“Life is short, break the rules, forgive quickly, kiss slowly, love truly, laugh uncontrollably, and never regret anything that made you smile. Twenty years from now you will be more disappointed by the things you didn’t do than by the ones you did. So throw off the bowlines. Sail away from the safe harbor. Catch the trade winds in your sails. Explore. Dream. Discover.” ~Mark Twain
Making the Decision
Being able to travel abroad is an amazing opportunity. Being able to study abroad? Well it doesn’t get much better then that. Don’t be afraid to take risks and don’t wait around for your friends to do it with you. Studying abroad is all about pushing yourself to try new things and meet new people. Don’t be afraid, there are tons of people more than happy to help you through the process and answer any questions you have. Everyone at OIEP is super friendly so visit their office and ask any of the questions you have. Take the risk. Trust me, your future self will thank you.
It took me more than one try for me to commit to studying abroad. My original plan was to spend the summer following my sophomore year in Sydney, Australia. I sent my application in and awaited a reply from the International Education office. At this point studying abroad was just a thought in my mind that I wasn’t completely committed to. I had planned on spending a summer abroad mainly because I was afraid to leave my friends at Oswego behind and I didn’t want to miss out on any of the shenanigans that often occur each semester in Oswego. However, when the time came for me to accept my offer to spend the summer abroad, I soon realized that this wasn’t really what I wanted to do. Summer sessions are much shorter than full semester sessions and our summer is actually Australia’s winter. It was then that I realized that I needed to make this decision for myself. I couldn’t let old friends keep me from making new ones and experiencing new things in different places. Although I will miss the friends I have become so close to in Oswego, I know that they will be there when I come back and I know that I have made a decision that I couldn’t be happier with. I am about to embark on the journey of a lifetime that I will never forget.
Let the Countdown Begin:
Just about a month until I take my adventure to Australia. Plane ticket is booked, visa is received, all my forms are filled out. Anticipation is killing me, naturally. New plans have me going early with a fellow SUNY student that my coordinator has recently introduced me to. We will be departing a week early to hit up the Gold Coast where we will be relaxing at the beach in surfers paradise. Can’t believe I’ll be sitting on the beach in February, a time when I am usually trekking through the snow to class in good old SUNY Oswego. Needless to say, I would trade my winter jacket and gloves in any day for a bottle of sun tan lotion and a bathing suit. Next step packing…this shall be an interesting task to tackle.
Packing Up and Getting Ready to Go:
I have to say, packing may be my least favorite activity in the world. After about a month of procrastination, I finally broke out the suitcase and started weeding through my things deciding what would be worth packing and what would be better left at home. There’s no better time to pack for the next 5 months of your life than the week before you leave, right? I don’t think there’s really a handbook out there that can tell you exactly what to pack or exactly what you’ll need. Everyone’s different and no matter what you’ll always feel like you’re leaving something majorly important behind or pack something that never even makes it out of the suitcase. I think the most useful advice I received about packing was also the most simple piece of advice out there: don’t stress over it. This same advice can be applied to leaving home in general. To be honest no one’s ever really sure what the future holds and it might be scary to try new things, but you’ll never know what you’re capable of unless you push yourself to do it.So if you’re stressing about whether that pair of shoes really needs to come with you halfway around the world or if you’re stressing about whether you should even take that journey across the world, just remember, there is no right answer. Stressing doesn’t solve any problems. Just let go and follow your gut feeling, and remember this is a chance of a lifetime. You won’t know you’ve made the right decision until you experience it yourself. Tomorrow, my journey really begins. It’ll be a long flight but it’ll be so worth it when i look out the window and see my new home for the next 5 months for the first time. I couldn’t be more excited.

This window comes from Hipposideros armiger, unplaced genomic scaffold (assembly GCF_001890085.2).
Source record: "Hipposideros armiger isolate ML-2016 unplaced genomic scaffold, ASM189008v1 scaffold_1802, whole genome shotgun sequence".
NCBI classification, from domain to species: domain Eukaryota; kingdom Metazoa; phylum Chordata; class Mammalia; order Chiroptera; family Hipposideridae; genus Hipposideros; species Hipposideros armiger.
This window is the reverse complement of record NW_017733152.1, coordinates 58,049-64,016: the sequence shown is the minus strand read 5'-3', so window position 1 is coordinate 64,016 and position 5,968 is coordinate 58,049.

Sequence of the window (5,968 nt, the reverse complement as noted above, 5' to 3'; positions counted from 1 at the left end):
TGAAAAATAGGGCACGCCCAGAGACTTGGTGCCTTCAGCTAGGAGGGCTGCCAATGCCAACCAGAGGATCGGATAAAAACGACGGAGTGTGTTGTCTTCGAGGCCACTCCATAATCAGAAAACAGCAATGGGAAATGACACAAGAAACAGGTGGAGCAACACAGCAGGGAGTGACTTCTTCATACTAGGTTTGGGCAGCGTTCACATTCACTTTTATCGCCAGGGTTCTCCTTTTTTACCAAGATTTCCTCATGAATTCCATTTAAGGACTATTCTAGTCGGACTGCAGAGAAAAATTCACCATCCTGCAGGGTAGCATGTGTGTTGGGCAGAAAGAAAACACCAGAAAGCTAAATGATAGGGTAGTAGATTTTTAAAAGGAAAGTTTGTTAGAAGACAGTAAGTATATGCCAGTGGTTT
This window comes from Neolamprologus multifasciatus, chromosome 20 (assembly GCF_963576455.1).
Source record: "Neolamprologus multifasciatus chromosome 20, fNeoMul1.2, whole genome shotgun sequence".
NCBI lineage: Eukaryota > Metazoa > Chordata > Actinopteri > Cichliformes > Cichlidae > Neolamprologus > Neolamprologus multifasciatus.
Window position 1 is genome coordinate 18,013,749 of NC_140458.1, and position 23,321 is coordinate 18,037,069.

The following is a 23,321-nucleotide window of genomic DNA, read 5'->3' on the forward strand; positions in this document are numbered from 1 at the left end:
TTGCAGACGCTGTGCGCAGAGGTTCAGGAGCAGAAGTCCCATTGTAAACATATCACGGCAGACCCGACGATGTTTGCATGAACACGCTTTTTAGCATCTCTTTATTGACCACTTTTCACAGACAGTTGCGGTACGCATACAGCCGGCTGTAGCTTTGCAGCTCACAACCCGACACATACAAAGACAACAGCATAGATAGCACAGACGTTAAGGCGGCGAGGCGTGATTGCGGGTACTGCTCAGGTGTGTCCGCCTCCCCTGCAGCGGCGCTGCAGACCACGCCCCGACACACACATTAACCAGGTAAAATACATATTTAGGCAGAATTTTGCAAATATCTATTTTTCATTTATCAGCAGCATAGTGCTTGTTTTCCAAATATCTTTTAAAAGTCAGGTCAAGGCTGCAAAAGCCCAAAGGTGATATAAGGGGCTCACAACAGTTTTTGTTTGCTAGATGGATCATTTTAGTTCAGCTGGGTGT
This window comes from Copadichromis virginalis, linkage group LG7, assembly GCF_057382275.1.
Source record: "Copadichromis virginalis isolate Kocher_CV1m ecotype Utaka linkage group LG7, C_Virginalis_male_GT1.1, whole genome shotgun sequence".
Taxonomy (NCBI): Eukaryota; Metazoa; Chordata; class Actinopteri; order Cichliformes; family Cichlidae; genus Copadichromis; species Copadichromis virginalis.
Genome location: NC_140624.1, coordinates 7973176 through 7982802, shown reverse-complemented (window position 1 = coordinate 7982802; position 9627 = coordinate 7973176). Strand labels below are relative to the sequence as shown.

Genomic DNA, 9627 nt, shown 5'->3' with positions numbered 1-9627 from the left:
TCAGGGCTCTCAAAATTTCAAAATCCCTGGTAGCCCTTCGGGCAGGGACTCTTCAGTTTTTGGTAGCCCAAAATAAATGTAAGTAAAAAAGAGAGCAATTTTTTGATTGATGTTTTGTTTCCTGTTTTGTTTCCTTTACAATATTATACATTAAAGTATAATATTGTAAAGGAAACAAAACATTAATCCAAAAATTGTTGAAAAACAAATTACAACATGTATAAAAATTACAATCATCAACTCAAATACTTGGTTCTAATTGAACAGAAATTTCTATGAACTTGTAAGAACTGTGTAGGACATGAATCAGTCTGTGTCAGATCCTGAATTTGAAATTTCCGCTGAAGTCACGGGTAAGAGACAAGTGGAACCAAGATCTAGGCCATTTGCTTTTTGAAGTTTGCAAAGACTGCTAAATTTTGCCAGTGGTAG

After months of anticipation the day had finally come for me to make my journey to Australia. Of course it was snowing the day I left New York and its crummy weather behind. I guess it was only fitting that I should experience snow for the last time this winter. I was incredibly anxious and excited to get there. The plan was to meet up with a fellow SUNY student named Alyssa, that I had been talking with over Facebook and we planned a trip together to the Gold Coast in Brisbane. However, things never go as planned. When I showed up to the airport Alyssa was there but the airport staff had informed her that she would not be getting on the plane that day. Apparently her visa had never actually been processed so they couldn’t let her out of the country. At first I was pretty calm about it; I guess it didn’t really hit me that I’d be doing this alone. Anxiety started to set in as I sat for hours in the airport waiting for my plane. Traveling alone is scary and I started to worry I wouldn’t know where to go in the airports or when I arrived in Brisbane. We had a connecting flight in Los Angeles but due to the snow, we had missed our connecting flight. Luckily a lot of the people on my plane were in the same boat and the airline was super accommodating. They ended up rerouting us into Melbourne before we could fly to Brisbane. In actuality, everything went smoothly from the second I got on my first plane till I arrived at my hostel. It didn’t feel that way at the time since Alyssa wasn’t with me and I had an extra leg of flying. I ended up being really proud of myself and am thankful that I was forced to be grown up about the situation and learned to deal with traveling alone. That’s what studying abroad is all about: pushing yourself to step out of your comfort zone and experience new challenges.